After nearly 23 years, the cities of Waldo and Lawtey are no longer designated “Traffic Traps” by AAA.
AAA recently announced that it had approved a request from the cities to remove the designation after they “made significant improvements” to traffic enforcement, said Matt Nasworthy, AAA’s Florida public affairs director. The improvements, Nasworthy said, include increased warnings, officer training and participation in national traffic safety campaigns.
“It was just due from how far they’ve come,” he said. “They changed their practices and policies, and it’s gotten to the point where we just thought it was time to change it.
“We stay on top of it because it’s important to Florida travelers that we are giving accurate description of highways byways of all of the cities and towns in Florida.”
Waldo and Lawtey were first designated by AAA as Traffic Traps in August 1995, following a flurry of motorist complaints and investigation by AAA clearly demonstrating that profit, and not safety, was the primary motivation for issuing traffic citations, a AAA release says.
Waldo was long known as one of the most notorious speed traps in the country. Its police department was found to have been told to issue speeding tickets based on quotas, a practice which led to the disbanding of the force in 2014.
Traffic enforcement in the city is now handled by the Alachua County Sheriff’s Office.
In letters sent to Lawtey Police Chief Shane Bennett and Mayor Jimmie Scott, it appears Bennett formally requested AAA remove the speed trap designation.
Scott said he and others in Lawtey reached out to AAA to have the organization lift the speed trap designation because it cast a shadow on the small town, steering people away from driving through “a place with friendly people.”
“We’re just a small town with one traffic light right now. We’re looking for economic growth here in Lawtey and for businesses to locate here,” Scott said. “We thought that designation could have a negative effect on that happening.”
Scott said a couple of years ago, Lawtey officials sat down with AAA representatives who laid out areas of policing that needed improvement.
He said AAA looked at revenue generated from citations and believed Lawtey police might have been handing out too many citations for speeding.
Scott argued that the citations issued were generating enough revenue to fund the Lawtey Police Department but were not providing additional revenue to the city’s general fund.
During the meeting, he said, AAA called for police officers monitoring traffic speeds to be in marked police cars visible to drivers. AAA also suggested warnings could be issued more often.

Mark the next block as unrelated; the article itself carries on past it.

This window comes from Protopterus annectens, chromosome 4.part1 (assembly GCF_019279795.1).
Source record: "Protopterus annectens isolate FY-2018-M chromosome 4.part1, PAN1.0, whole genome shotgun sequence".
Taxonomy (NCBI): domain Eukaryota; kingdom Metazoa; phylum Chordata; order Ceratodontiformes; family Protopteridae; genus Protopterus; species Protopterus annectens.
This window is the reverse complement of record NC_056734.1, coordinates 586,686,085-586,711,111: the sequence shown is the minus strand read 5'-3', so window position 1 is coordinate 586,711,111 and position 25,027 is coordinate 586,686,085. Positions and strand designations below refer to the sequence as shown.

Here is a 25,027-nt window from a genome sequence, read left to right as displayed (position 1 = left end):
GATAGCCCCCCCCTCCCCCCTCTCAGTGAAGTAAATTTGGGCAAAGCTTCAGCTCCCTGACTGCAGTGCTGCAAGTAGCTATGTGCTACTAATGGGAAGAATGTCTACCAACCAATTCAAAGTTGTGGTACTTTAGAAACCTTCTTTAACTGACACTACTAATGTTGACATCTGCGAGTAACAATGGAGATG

“We did all those things. We’ve been giving out more warnings,” Scott said, adding that the city’s compliance with AAA was a part of an effort to clean up Lawtey’s image. “But I always tell people if they’re going over 10 miles per hour over the speed limit, they can expect a ticket.”
A letter sent to Waldo Mayor Louie Davis says AAA formally requested that the national AAA organization remove the designation, noting there had been fewer citations made under the Alachua County sheriff’s authority. Florida lawmakers ruling traffic citation quotas illegal in 2015 also played a role in AAA’s request, the letter says.
Waldo City Manager Kim Worley said she thinks the speed trap designation was a bad look for Waldo, but she didn’t think it had much of an effect on the number of people driving through Waldo.
She said the disbanding of the Waldo Police Department in 2014 may have led to fewer citations and happier drivers but she believed it caused more speeding.
“The first thing you saw on Facebook when they took away the police department was ‘Now you can speed through Waldo,”’ Worley said. “Now Waldo, the former speed trap, is now a speedway. They’re flying through here every day.
“I believed the citations (issued by the Waldo Police Department) were legitimate. The truth is we had a speeding problem and we still have a speeding problem. It’s dangerous out there.”
AAA’s release says it continues to encourage all drivers to observe speed limit signs and recognize that posted limits are considered the maximum safe speed under ideal traffic and weather conditions.
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